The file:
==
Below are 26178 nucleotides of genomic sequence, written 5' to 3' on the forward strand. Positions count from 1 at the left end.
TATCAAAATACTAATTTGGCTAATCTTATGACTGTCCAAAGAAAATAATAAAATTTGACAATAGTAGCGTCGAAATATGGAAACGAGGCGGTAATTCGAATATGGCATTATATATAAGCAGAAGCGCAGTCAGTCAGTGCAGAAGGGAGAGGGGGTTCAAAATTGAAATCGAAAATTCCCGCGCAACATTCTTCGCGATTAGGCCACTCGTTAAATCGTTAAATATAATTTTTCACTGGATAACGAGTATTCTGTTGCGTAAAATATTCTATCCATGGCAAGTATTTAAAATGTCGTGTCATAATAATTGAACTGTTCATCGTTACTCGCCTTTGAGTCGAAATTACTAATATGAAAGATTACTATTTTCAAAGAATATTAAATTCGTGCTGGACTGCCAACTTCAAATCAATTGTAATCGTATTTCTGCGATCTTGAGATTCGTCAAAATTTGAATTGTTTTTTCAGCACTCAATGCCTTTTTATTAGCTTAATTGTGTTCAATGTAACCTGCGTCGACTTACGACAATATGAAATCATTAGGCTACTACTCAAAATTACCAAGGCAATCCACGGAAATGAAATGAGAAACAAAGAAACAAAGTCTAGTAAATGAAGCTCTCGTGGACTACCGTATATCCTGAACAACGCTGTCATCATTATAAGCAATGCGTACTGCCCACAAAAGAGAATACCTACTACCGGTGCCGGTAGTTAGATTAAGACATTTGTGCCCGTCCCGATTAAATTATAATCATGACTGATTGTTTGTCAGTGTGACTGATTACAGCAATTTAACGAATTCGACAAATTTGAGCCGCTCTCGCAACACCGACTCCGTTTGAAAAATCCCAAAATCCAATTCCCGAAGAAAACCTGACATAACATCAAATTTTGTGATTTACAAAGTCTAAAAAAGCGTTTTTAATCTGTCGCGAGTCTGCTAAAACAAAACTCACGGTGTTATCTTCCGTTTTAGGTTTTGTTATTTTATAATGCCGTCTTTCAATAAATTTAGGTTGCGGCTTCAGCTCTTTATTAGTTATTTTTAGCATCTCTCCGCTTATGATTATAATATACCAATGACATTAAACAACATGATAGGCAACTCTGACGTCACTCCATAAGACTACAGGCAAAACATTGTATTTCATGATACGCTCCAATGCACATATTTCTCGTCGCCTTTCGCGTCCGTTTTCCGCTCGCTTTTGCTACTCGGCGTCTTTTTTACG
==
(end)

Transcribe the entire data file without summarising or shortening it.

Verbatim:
Below are 26178 nucleotides of genomic sequence, written 5' to 3' on the forward strand. Positions count from 1 at the left end.
TATCAAAATACTAATTTGGCTAATCTTATGACTGTCCAAAGAAAATAATAAAATTTGACAATAGTAGCGTCGAAATATGGAAACGAGGCGGTAATTCGAATATGGCATTATATATAAGCAGAAGCGCAGTCAGTCAGTGCAGAAGGGAGAGGGGGTTCAAAATTGAAATCGAAAATTCCCGCGCAACATTCTTCGCGATTAGGCCACTCGTTAAATCGTTAAATATAATTTTTCACTGGATAACGAGTATTCTGTTGCGTAAAATATTCTATCCATGGCAAGTATTTAAAATGTCGTGTCATAATAATTGAACTGTTCATCGTTACTCGCCTTTGAGTCGAAATTACTAATATGAAAGATTACTATTTTCAAAGAATATTAAATTCGTGCTGGACTGCCAACTTCAAATCAATTGTAATCGTATTTCTGCGATCTTGAGATTCGTCAAAATTTGAATTGTTTTTTCAGCACTCAATGCCTTTTTATTAGCTTAATTGTGTTCAATGTAACCTGCGTCGACTTACGACAATATGAAATCATTAGGCTACTACTCAAAATTACCAAGGCAATCCACGGAAATGAAATGAGAAACAAAGAAACAAAGTCTAGTAAATGAAGCTCTCGTGGACTACCGTATATCCTGAACAACGCTGTCATCATTATAAGCAATGCGTACTGCCCACAAAAGAGAATACCTACTACCGGTGCCGGTAGTTAGATTAAGACATTTGTGCCCGTCCCGATTAAATTATAATCATGACTGATTGTTTGTCAGTGTGACTGATTACAGCAATTTAACGAATTCGACAAATTTGAGCCGCTCTCGCAACACCGACTCCGTTTGAAAAATCCCAAAATCCAATTCCCGAAGAAAACCTGACATAACATCAAATTTTGTGATTTACAAAGTCTAAAAAAGCGTTTTTAATCTGTCGCGAGTCTGCTAAAACAAAACTCACGGTGTTATCTTCCGTTTTAGGTTTTGTTATTTTATAATGCCGTCTTTCAATAAATTTAGGTTGCGGCTTCAGCTCTTTATTAGTTATTTTTAGCATCTCTCCGCTTATGATTATAATATACCAATGACATTAAACAACATGATAGGCAACTCTGACGTCACTCCATAAGACTACAGGCAAAACATTGTATTTCATGATACGCTCCAATGCACATATTTCTCGTCGCCTTTCGCGTCCGTTTTCCGCTCGCTTTTGCTACTCGGCGTCTTTTTTACG